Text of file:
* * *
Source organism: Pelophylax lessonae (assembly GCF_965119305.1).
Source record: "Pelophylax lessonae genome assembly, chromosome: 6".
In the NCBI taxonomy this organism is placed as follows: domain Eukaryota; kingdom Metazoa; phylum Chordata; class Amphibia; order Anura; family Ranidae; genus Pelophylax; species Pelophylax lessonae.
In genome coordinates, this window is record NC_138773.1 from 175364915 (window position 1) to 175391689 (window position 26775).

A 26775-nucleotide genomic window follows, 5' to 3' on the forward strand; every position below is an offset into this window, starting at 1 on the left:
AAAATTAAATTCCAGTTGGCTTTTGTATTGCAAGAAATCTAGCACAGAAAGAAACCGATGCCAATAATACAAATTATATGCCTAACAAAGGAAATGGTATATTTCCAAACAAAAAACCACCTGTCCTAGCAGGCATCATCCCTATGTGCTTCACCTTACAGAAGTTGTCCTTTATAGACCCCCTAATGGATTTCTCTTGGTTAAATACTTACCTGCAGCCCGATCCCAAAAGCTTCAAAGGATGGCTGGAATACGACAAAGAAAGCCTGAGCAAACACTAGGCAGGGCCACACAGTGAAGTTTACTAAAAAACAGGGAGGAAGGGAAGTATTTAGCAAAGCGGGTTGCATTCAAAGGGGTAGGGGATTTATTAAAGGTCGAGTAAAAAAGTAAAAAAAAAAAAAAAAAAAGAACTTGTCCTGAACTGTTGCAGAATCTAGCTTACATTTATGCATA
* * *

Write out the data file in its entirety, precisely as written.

Source organism: Pelophylax lessonae (assembly GCF_965119305.1).
Source record: "Pelophylax lessonae genome assembly, chromosome: 6".
In the NCBI taxonomy this organism is placed as follows: domain Eukaryota; kingdom Metazoa; phylum Chordata; class Amphibia; order Anura; family Ranidae; genus Pelophylax; species Pelophylax lessonae.
In genome coordinates, this window is record NC_138773.1 from 175364915 (window position 1) to 175391689 (window position 26775).

A 26775-nucleotide genomic window follows, 5' to 3' on the forward strand; every position below is an offset into this window, starting at 1 on the left:
AAAATTAAATTCCAGTTGGCTTTTGTATTGCAAGAAATCTAGCACAGAAAGAAACCGATGCCAATAATACAAATTATATGCCTAACAAAGGAAATGGTATATTTCCAAACAAAAAACCACCTGTCCTAGCAGGCATCATCCCTATGTGCTTCACCTTACAGAAGTTGTCCTTTATAGACCCCCTAATGGATTTCTCTTGGTTAAATACTTACCTGCAGCCCGATCCCAAAAGCTTCAAAGGATGGCTGGAATACGACAAAGAAAGCCTGAGCAAACACTAGGCAGGGCCACACAGTGAAGTTTACTAAAAAACAGGGAGGAAGGGAAGTATTTAGCAAAGCGGGTTGCATTCAAAGGGGTAGGGGATTTATTAAAGGTCGAGTAAAAAAGTAAAAAAAAAAAAAAAAAAAGAACTTGTCCTGAACTGTTGCAGAATCTAGCTTACATTTATGCATA